Witold Pilecki got into Auschwitz before almost anyone in the outside world knew what was really going on there.

Witold Pilecki

Unsung Hero of World War II

Meet the Man Who Sneaked Into Auschwitz

One of the great heroes of the 20th century was Auschwitz prisoner No. 4859, who volunteered to be there.

In 1940, the Polish Underground wanted to know what was happening inside the recently opened Auschwitz concentration camp. Polish army officer Witold Pilecki volunteered to be arrested by the Germans and reported from inside the camp. His intelligence reports, smuggled out in 1941, were among the first eyewitness accounts of Auschwitz atrocities: the extermination of Soviet POWs, its function as a camp for Polish political prisoners, and the “final solution” for Jews. Pilecki received brutal treatment until he escaped; soon after, he wrote a brief report. Poland’s chief rabbi states, “If heeded, Pilecki’s early warnings might have changed the course of history.” Pilecki’s story was suppressed for half a century after his 1948 arrest by the Polish Communist regime as a “Western spy.”

There are very few places that can accurately be described as hell on Earth. One of these is the Auschwitz concentration camp during World War II, where as many as 1.5 million people died during the five years the camp was in operation.

The Polish resistance had been hearing horrific first- or second-hand accounts about the conditions inside Auschwitz. These early accounts came primarily from released prisoners, but also from casual observers like railway employees and residents of the nearby village of Oswiecim. The resistance decided they needed someone on the inside.

It is into this environment that Witold Pilecki, a 39-year old veteran of the Polish-Soviet War of 1919-1921 who fought against the initial Nazi invasion and a member of the Polish resistance, volunteered himself in 1940. Pilecki’s mission was to allow himself to be arrested and, once inside Auschwitz, to collect intelligence for the Polish resistance in the country and the government-in-exile in London, and to organize a resistance from inside the camp.

Read more »

For the first time since WWII troops patrol the streets of Germany


Ursula von der Leyen, the German defence minister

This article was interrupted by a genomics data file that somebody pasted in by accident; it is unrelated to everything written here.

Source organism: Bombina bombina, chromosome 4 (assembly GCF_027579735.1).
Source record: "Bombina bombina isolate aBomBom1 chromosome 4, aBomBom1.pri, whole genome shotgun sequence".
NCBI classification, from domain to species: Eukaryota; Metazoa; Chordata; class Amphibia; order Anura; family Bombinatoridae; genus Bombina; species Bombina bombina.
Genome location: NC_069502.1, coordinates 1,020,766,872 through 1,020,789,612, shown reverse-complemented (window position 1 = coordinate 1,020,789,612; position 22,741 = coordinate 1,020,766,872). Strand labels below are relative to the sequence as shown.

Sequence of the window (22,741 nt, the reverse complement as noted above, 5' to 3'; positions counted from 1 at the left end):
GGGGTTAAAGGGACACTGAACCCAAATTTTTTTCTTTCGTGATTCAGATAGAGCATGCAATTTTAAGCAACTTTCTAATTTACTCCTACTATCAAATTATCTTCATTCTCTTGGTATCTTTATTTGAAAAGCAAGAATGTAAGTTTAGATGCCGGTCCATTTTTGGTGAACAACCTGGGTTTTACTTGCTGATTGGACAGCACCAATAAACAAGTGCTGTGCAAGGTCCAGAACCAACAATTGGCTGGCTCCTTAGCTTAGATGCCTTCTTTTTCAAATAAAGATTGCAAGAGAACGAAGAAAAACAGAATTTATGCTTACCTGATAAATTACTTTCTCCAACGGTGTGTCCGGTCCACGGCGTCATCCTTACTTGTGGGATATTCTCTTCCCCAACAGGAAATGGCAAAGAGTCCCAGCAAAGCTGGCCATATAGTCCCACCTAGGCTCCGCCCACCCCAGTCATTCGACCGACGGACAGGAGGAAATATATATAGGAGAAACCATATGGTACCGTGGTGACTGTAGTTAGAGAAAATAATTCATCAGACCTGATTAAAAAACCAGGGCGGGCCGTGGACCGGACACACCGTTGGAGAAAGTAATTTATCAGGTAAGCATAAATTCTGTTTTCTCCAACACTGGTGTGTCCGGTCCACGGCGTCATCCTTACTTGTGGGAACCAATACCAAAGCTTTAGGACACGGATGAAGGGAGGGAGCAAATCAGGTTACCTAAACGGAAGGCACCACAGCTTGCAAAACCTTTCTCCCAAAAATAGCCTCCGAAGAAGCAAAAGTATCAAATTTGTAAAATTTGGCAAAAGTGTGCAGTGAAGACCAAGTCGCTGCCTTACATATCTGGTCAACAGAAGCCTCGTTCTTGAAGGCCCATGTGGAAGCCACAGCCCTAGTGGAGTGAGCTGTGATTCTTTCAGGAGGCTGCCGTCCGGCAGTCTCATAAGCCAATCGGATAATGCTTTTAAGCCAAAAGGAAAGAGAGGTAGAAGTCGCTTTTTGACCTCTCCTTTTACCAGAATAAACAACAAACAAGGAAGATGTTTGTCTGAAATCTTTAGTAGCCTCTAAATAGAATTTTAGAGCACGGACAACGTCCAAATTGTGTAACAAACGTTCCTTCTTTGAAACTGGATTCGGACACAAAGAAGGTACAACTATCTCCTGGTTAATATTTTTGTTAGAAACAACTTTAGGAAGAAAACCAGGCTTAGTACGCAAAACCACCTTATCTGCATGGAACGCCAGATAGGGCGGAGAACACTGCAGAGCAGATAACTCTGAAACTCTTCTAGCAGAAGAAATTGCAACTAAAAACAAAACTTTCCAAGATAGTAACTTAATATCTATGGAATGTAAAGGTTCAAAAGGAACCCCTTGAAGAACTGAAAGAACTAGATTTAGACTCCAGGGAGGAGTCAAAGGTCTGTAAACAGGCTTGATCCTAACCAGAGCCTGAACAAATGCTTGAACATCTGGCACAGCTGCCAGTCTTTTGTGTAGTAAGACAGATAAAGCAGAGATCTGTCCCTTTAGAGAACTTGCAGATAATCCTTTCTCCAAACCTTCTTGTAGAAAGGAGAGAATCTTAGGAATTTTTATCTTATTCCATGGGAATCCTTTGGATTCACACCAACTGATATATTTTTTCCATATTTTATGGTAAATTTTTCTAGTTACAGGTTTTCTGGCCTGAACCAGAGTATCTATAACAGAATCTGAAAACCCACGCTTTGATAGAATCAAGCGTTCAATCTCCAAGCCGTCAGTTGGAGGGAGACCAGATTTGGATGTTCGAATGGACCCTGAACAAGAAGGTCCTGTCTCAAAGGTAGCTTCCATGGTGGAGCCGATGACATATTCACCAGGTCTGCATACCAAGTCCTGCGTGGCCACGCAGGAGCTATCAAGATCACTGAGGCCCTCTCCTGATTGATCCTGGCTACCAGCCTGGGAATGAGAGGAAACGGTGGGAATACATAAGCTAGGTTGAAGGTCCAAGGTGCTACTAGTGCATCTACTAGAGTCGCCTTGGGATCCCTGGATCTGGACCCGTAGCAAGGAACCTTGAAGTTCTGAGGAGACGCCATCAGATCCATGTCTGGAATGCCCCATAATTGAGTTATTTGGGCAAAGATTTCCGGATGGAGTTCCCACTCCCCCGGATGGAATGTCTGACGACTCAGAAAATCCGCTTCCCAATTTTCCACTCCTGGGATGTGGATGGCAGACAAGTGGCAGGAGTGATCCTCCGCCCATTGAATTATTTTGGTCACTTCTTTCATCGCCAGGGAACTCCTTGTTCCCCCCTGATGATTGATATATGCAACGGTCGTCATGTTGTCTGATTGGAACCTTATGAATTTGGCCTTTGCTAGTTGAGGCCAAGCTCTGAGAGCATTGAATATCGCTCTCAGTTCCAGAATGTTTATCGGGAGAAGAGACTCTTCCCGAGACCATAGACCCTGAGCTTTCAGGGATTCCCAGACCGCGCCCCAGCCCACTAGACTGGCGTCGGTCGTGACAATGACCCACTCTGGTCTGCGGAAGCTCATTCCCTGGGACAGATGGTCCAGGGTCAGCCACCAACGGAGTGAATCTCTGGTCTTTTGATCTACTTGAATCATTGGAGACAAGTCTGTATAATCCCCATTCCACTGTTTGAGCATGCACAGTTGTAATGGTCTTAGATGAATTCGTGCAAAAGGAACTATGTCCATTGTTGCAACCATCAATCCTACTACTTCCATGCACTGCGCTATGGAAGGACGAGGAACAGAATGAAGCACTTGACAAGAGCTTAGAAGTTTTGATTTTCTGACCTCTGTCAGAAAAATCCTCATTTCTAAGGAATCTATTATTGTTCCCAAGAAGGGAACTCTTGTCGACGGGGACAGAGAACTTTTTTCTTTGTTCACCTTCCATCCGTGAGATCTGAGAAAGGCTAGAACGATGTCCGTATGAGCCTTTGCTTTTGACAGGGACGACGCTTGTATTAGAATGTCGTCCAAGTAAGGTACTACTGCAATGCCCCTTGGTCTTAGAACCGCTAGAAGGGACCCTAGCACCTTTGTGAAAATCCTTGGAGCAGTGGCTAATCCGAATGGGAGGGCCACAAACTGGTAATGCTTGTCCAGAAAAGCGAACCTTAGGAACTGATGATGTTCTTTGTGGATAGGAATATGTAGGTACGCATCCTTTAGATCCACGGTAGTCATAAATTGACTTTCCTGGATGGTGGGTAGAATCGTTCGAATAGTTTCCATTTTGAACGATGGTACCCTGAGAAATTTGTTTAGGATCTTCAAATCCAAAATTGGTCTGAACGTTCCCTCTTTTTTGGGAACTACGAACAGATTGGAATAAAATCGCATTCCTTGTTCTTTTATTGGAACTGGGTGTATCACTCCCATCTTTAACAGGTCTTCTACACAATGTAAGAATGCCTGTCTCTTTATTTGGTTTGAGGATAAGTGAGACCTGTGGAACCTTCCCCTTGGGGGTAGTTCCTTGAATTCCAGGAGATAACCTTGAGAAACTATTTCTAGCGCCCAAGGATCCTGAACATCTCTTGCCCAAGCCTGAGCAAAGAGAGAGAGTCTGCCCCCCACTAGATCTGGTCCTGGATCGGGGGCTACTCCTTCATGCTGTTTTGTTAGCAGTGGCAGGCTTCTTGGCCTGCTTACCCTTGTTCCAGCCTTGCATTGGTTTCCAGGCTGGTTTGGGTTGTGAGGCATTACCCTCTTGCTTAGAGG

Germany will deploy troops to patrol the streets for the first time since World War Two. These extreme measures are in response to ongoing terrorist attacks inside Europe. Joint exercises of regional police forces and  the Bundeswehr have been announced. The German constitution sets tight limits on the use of troops on German soil since the end of Nazi militarization so this announcement is controversial.

Germany is not alone in taking action. France has cancelled it’s summer festivals because of safety concerns that they will become terrorism targets as well as attract sexual assaults and rape of women as has happened previously.

Despite all these measures the media has not criticised or held accountable even one open-border advocate. Their actions have brought Europe to it’s knees. Open borders have let rape, sexual assault and terrorism into their communities and once again caused the militarisation of Germany.

The announcements coincided with the funeral in Normandy of Father Jacques Hamel, 85, whose throat was slit at the altar of his church by two 19-year-old Islamists last week.

Ursula von der Leyen, the German defence minister, said that the series of terrorist attacks in neighbouring France had forced the government in Berlin to allow soldiers on to the streets, breaking a taboo that followed Nazi militarism. “Paris has opened all our eyes. I’d rather have the scepticism now than the accusation later that we weren’t prepared,” she said.

Read more »